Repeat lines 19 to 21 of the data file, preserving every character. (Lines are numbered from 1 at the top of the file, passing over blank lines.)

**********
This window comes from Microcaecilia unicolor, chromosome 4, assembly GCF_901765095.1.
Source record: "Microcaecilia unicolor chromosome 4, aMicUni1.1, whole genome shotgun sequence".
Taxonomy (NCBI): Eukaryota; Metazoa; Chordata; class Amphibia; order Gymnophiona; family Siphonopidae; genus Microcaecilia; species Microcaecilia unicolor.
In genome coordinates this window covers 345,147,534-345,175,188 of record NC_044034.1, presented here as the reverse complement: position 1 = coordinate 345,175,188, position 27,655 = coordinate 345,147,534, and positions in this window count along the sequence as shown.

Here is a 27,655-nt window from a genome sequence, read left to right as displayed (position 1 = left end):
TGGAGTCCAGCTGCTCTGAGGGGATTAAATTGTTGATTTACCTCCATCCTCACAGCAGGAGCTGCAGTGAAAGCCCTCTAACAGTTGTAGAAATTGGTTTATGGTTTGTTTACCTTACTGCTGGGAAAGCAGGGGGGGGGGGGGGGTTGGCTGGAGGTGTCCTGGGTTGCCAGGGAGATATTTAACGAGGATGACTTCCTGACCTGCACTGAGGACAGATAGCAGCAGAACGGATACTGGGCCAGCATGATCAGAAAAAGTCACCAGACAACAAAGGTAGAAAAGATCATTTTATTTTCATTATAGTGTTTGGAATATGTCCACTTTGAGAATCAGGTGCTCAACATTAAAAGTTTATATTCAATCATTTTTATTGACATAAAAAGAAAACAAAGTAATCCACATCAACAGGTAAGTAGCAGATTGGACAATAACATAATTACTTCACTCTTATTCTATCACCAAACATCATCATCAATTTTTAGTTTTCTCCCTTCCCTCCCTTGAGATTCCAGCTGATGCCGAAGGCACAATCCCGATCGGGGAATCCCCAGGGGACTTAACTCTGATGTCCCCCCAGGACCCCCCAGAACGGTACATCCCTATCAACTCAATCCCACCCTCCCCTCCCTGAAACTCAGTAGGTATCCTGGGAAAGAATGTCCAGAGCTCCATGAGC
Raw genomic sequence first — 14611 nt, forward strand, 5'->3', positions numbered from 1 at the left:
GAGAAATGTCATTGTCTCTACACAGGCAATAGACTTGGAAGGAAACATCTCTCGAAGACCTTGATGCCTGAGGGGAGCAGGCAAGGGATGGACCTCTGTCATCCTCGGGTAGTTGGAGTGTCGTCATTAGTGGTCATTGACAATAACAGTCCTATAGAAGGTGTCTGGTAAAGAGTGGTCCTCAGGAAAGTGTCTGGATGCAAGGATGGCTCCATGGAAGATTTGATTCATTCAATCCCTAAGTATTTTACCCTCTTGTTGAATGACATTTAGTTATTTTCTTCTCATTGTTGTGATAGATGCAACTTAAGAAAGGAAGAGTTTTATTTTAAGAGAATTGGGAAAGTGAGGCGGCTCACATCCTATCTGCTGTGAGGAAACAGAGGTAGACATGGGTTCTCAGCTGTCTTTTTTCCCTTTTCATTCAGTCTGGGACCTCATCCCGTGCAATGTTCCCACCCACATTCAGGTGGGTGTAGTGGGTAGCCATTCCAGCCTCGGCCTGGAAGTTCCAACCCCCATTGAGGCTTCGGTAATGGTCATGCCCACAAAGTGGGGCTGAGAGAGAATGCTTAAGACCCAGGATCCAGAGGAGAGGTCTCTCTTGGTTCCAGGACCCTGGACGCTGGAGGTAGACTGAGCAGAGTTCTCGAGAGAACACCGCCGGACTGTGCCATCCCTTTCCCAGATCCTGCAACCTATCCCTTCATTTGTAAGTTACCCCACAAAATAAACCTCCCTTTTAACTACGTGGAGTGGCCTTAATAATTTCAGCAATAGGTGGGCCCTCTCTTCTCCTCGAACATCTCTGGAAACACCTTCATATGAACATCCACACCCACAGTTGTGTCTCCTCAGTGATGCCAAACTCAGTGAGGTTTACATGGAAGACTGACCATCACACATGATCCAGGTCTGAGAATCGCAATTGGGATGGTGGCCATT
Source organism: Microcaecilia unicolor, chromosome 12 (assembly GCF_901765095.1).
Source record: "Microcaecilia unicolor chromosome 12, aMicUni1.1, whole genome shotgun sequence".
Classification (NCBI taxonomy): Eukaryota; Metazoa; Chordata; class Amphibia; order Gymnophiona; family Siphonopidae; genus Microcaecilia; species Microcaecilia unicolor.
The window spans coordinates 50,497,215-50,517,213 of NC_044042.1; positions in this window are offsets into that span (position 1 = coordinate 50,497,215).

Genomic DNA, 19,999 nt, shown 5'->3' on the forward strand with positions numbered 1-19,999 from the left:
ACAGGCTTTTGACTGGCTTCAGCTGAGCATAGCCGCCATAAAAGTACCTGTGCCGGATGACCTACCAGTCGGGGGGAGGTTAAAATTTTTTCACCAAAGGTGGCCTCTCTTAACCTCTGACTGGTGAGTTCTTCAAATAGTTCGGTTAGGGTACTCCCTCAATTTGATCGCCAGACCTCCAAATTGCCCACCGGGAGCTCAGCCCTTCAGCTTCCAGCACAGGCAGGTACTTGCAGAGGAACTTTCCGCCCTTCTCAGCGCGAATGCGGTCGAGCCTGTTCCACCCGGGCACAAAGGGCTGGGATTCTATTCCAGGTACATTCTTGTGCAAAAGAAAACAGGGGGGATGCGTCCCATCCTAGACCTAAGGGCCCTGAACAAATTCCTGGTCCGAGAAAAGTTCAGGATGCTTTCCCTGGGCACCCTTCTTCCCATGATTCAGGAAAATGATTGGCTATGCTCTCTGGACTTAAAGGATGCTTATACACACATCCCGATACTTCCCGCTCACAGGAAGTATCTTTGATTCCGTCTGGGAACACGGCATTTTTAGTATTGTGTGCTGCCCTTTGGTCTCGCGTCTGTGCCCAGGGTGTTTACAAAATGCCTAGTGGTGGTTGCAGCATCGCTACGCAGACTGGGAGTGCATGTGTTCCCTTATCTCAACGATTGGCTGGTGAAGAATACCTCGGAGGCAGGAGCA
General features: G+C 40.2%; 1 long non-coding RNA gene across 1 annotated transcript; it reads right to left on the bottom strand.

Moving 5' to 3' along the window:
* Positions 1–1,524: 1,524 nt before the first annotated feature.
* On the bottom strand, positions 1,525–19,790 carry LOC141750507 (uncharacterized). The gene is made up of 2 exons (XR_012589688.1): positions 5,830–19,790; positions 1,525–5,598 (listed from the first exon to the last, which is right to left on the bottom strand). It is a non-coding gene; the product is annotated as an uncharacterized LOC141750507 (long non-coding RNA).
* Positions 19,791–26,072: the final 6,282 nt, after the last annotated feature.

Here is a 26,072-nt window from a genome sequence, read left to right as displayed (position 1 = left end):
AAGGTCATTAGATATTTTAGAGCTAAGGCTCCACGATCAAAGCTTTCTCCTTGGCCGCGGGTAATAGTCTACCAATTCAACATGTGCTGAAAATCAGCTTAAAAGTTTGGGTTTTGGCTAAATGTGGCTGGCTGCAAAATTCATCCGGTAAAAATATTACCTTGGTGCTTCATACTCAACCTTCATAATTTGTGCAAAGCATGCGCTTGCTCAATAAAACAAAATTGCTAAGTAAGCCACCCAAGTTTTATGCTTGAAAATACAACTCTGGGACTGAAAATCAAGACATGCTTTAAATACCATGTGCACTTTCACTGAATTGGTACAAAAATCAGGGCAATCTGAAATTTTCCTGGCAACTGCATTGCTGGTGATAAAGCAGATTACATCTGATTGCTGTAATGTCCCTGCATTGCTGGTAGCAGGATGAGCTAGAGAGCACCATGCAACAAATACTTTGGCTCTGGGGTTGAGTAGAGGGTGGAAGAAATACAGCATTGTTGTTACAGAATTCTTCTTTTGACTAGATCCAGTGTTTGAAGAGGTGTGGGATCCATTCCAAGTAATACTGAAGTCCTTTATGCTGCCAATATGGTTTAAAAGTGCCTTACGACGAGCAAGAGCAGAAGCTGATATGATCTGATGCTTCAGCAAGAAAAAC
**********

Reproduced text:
* Positions 19,791–26,072: the final 6,282 nt, after the last annotated feature.

Here is a 26,072-nt window from a genome sequence, read left to right as displayed (position 1 = left end):
AAGGTCATTAGATATTTTAGAGCTAAGGCTCCACGATCAAAGCTTTCTCCTTGGCCGCGGGTAATAGTCTACCAATTCAACATGTGCTGAAAATCAGCTTAAAAGTTTGGGTTTTGGCTAAATGTGGCTGGCTGCAAAATTCATCCGGTAAAAATATTACCTTGGTGCTTCATACTCAACCTTCATAATTTGTGCAAAGCATGCGCTTGCTCAATAAAACAAAATTGCTAAGTAAGCCACCCAAGTTTTATGCTTGAAAATACAACTCTGGGACTGAAAATCAAGACATGCTTTAAATACCATGTGCACTTTCACTGAATTGGTACAAAAATCAGGGCAATCTGAAATTTTCCTGGCAACTGCATTGCTGGTGATAAAGCAGATTACATCTGATTGCTGTAATGTCCCTGCATTGCTGGTAGCAGGATGAGCTAGAGAGCACCATGCAACAAATACTTTGGCTCTGGGGTTGAGTAGAGGGTGGAAGAAATACAGCATTGTTGTTACAGAATTCTTCTTTTGACTAGATCCAGTGTTTGAAGAGGTGTGGGATCCATTCCAAGTAATACTGAAGTCCTTTATGCTGCCAATATGGTTTAAAAGTGCCTTACGACGAGCAAGAGCAGAAGCTGATATGATCTGATGCTTCAGCAAGAAAAAC